Best practices of “winterization” should include maintenance of your structure and systems but also include modification of your crop production practices and schedules.
Greenhouse winterization checklist
- Inspect, service and test all heating systems. This includes secondary ventilation systems as well as environmental controllers. Be sure that your fuel is clean and well stocked. All heat exchangers, motors, pulleys, etc should be inspected and repaired/replaced if necessary. Backup heat source(s) should be considered mandatory.
- Examine and secure greenhouse glazing/cover. Be sure that glazing material (double poly, poly carbonate, glass, etc) is properly secured and flashed. A simple hole in the poly, loose glass, or detached polycarbonate will be a constant source of heat loss, resulting in lost revenue and potential damage to your structure.
- Repair or replace flashing around doors, vents, and shutters. Not only will improper/damaged flashing and weather-stripping cause heat loss, but is also a common access point for mice, rats, and other rodents.
- Maintain and service your dehumidification equipment. While most growers do not pay much attention to ventilation systems in the winter, your vents, fans and louvers are critically important to lower wintertime humidity levels, control VPD and provide proper air exchanges. Failing to lubricate louvers, for example, can cause them to not close properly, allowing several air exchanges per hour.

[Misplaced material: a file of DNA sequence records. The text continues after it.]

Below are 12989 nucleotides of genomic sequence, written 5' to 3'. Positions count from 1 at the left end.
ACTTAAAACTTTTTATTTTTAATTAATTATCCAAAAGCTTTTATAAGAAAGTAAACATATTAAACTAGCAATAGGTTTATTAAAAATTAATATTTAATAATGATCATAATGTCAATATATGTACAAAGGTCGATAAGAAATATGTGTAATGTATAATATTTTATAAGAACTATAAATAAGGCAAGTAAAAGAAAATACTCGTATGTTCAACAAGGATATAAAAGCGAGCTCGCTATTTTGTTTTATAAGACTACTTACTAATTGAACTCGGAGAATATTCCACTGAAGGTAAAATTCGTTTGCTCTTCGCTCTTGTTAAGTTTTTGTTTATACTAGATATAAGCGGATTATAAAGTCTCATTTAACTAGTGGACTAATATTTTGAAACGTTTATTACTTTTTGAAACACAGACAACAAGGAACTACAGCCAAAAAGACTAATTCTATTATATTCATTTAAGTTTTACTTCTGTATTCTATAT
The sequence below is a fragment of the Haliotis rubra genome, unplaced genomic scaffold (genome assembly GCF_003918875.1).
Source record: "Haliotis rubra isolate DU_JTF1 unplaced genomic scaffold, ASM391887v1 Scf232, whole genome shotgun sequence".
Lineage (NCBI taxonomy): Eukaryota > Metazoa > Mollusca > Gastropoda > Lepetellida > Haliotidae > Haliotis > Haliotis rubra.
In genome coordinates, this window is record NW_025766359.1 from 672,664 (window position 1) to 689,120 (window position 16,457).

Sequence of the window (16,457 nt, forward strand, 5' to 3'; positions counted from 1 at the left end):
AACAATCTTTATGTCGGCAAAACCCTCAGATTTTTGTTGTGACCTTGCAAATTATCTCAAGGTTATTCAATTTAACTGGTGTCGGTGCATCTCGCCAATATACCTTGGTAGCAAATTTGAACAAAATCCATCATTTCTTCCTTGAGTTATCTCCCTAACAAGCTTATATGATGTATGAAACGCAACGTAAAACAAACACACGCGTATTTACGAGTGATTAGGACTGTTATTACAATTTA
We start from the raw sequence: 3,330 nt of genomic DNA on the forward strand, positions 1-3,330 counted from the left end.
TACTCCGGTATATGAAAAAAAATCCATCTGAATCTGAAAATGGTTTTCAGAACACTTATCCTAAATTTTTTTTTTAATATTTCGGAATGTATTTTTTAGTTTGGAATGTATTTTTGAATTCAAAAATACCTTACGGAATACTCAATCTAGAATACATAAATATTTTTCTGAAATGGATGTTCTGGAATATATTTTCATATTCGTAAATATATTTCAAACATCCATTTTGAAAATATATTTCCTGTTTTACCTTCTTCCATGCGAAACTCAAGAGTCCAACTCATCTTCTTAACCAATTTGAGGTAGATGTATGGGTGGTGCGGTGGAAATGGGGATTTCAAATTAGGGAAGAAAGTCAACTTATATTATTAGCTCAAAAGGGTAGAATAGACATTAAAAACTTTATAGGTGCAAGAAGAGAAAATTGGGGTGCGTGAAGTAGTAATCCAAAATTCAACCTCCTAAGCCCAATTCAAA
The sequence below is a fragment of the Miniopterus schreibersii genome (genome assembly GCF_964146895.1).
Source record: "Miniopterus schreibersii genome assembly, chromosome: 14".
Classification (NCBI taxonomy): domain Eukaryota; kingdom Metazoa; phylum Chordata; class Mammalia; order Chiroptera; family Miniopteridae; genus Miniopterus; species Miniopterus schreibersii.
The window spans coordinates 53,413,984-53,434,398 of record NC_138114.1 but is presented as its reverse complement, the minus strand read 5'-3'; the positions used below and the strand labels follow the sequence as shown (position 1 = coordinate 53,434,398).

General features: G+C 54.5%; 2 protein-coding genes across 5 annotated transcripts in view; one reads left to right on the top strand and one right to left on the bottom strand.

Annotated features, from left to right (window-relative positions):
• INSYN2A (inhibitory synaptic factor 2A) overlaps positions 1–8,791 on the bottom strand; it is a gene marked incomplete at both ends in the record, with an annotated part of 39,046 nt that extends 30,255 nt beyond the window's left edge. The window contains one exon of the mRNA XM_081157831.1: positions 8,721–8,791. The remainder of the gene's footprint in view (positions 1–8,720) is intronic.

- Inspect lighting/change bulbs if necessary. For growers using HPS lighting, cleaning bulbs and reflectors is mandatory and replacement should occur before recommended lifespan is reached. Older bulbs will burn electricity while providing less than optimal lighting and even a small amount of dust on reflectors can diminish light diffusion and intensity.
- Utilize C02 for maximum winter growth. For growers utilizing C02 supplementation, burners or orifices should be cleaned and replaced if necessary. Any grower not utilizing C02 should consider including it in the winter months. At a very low cost, simple combustion C02 supplementation can boost yields by up to 20%.